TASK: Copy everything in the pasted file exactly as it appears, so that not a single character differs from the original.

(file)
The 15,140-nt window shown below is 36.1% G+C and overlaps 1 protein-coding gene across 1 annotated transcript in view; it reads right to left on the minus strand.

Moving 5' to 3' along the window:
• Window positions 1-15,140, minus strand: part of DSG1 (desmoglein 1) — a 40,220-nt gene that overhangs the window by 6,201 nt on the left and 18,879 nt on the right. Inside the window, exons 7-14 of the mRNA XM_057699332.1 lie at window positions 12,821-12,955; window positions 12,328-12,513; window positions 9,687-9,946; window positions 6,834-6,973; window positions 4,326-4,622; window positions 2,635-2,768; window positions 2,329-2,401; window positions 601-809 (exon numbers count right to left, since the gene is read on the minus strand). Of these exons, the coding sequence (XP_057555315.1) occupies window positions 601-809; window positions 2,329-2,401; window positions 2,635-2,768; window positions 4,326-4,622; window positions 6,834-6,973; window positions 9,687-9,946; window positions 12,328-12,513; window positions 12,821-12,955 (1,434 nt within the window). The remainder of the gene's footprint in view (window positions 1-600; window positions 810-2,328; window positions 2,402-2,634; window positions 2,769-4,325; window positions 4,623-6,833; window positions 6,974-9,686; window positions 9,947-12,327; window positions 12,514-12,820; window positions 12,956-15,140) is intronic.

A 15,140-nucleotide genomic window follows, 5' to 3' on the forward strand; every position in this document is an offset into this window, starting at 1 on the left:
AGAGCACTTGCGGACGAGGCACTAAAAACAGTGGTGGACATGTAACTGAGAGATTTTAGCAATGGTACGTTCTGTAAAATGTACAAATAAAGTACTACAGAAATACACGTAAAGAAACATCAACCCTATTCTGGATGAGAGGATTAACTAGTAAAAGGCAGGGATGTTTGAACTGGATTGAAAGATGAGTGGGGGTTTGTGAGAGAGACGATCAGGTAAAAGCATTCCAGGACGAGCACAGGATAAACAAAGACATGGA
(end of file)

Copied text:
The 15,140-nt window shown below is 36.1% G+C and overlaps 1 protein-coding gene across 1 annotated transcript in view; it reads right to left on the minus strand.

Moving 5' to 3' along the window:
• Window positions 1-15,140, minus strand: part of DSG1 (desmoglein 1) — a 40,220-nt gene that overhangs the window by 6,201 nt on the left and 18,879 nt on the right. Inside the window, exons 7-14 of the mRNA XM_057699332.1 lie at window positions 12,821-12,955; window positions 12,328-12,513; window positions 9,687-9,946; window positions 6,834-6,973; window positions 4,326-4,622; window positions 2,635-2,768; window positions 2,329-2,401; window positions 601-809 (exon numbers count right to left, since the gene is read on the minus strand). Of these exons, the coding sequence (XP_057555315.1) occupies window positions 601-809; window positions 2,329-2,401; window positions 2,635-2,768; window positions 4,326-4,622; window positions 6,834-6,973; window positions 9,687-9,946; window positions 12,328-12,513; window positions 12,821-12,955 (1,434 nt within the window). The remainder of the gene's footprint in view (window positions 1-600; window positions 810-2,328; window positions 2,402-2,634; window positions 2,769-4,325; window positions 4,623-6,833; window positions 6,974-9,686; window positions 9,947-12,327; window positions 12,514-12,820; window positions 12,956-15,140) is intronic.

A 15,140-nucleotide genomic window follows, 5' to 3' on the forward strand; every position in this document is an offset into this window, starting at 1 on the left:
AGAGCACTTGCGGACGAGGCACTAAAAACAGTGGTGGACATGTAACTGAGAGATTTTAGCAATGGTACGTTCTGTAAAATGTACAAATAAAGTACTACAGAAATACACGTAAAGAAACATCAACCCTATTCTGGATGAGAGGATTAACTAGTAAAAGGCAGGGATGTTTGAACTGGATTGAAAGATGAGTGGGGGTTTGTGAGAGAGACGATCAGGTAAAAGCATTCCAGGACGAGCACAGGATAAACAAAGACATGGA